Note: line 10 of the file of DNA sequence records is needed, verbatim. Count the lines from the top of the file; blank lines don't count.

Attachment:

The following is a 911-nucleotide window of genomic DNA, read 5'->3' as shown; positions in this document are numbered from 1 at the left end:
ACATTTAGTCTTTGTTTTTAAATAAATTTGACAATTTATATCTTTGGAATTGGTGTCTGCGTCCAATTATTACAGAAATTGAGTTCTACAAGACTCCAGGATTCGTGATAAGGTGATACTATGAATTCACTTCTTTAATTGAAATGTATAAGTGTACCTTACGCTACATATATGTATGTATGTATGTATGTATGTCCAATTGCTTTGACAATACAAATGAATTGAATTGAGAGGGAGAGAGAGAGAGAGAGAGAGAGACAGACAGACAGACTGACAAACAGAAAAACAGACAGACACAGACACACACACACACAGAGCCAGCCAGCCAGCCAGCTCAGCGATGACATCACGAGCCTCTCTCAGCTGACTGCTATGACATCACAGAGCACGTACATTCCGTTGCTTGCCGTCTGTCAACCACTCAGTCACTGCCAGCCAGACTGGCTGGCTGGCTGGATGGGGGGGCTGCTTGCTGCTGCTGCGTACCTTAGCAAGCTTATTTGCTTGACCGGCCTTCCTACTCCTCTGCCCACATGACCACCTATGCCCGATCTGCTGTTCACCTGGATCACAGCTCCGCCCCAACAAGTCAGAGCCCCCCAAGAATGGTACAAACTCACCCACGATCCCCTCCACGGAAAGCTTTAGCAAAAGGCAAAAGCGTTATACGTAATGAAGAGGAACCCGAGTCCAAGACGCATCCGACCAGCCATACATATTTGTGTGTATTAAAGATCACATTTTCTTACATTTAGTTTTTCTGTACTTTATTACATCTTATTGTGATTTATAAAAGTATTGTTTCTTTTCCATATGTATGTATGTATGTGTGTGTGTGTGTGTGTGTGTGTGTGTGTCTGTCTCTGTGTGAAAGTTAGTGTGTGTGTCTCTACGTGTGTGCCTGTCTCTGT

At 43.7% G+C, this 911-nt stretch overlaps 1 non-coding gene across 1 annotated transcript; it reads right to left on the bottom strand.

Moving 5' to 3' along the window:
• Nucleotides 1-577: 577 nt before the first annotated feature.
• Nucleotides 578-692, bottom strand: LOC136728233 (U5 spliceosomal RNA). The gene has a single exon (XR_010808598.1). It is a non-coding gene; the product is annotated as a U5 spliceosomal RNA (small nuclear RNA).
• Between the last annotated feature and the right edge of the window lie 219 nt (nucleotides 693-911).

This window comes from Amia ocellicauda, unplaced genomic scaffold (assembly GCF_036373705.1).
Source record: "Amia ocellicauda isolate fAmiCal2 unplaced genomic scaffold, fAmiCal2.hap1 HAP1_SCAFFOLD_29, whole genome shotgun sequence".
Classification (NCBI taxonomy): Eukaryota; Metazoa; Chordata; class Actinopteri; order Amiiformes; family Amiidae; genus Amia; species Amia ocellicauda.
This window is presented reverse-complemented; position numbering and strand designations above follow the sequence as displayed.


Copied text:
Classification (NCBI taxonomy): Eukaryota; Metazoa; Chordata; class Actinopteri; order Amiiformes; family Amiidae; genus Amia; species Amia ocellicauda.